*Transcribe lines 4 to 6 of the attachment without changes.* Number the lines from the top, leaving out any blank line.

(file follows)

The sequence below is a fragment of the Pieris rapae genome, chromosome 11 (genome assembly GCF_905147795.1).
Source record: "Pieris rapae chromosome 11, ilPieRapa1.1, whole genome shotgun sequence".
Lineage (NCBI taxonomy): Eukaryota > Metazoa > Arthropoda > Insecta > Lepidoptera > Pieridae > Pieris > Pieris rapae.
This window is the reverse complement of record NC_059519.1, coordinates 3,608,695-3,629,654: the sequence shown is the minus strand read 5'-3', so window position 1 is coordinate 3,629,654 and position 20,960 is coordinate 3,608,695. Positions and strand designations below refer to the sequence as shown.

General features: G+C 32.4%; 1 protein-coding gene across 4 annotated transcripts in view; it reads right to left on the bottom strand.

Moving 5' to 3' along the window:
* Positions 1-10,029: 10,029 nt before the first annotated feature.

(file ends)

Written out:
This window is the reverse complement of record NC_059519.1, coordinates 3,608,695-3,629,654: the sequence shown is the minus strand read 5'-3', so window position 1 is coordinate 3,629,654 and position 20,960 is coordinate 3,608,695. Positions and strand designations below refer to the sequence as shown.

General features: G+C 32.4%; 1 protein-coding gene across 4 annotated transcripts in view; it reads right to left on the bottom strand.

Moving 5' to 3' along the window: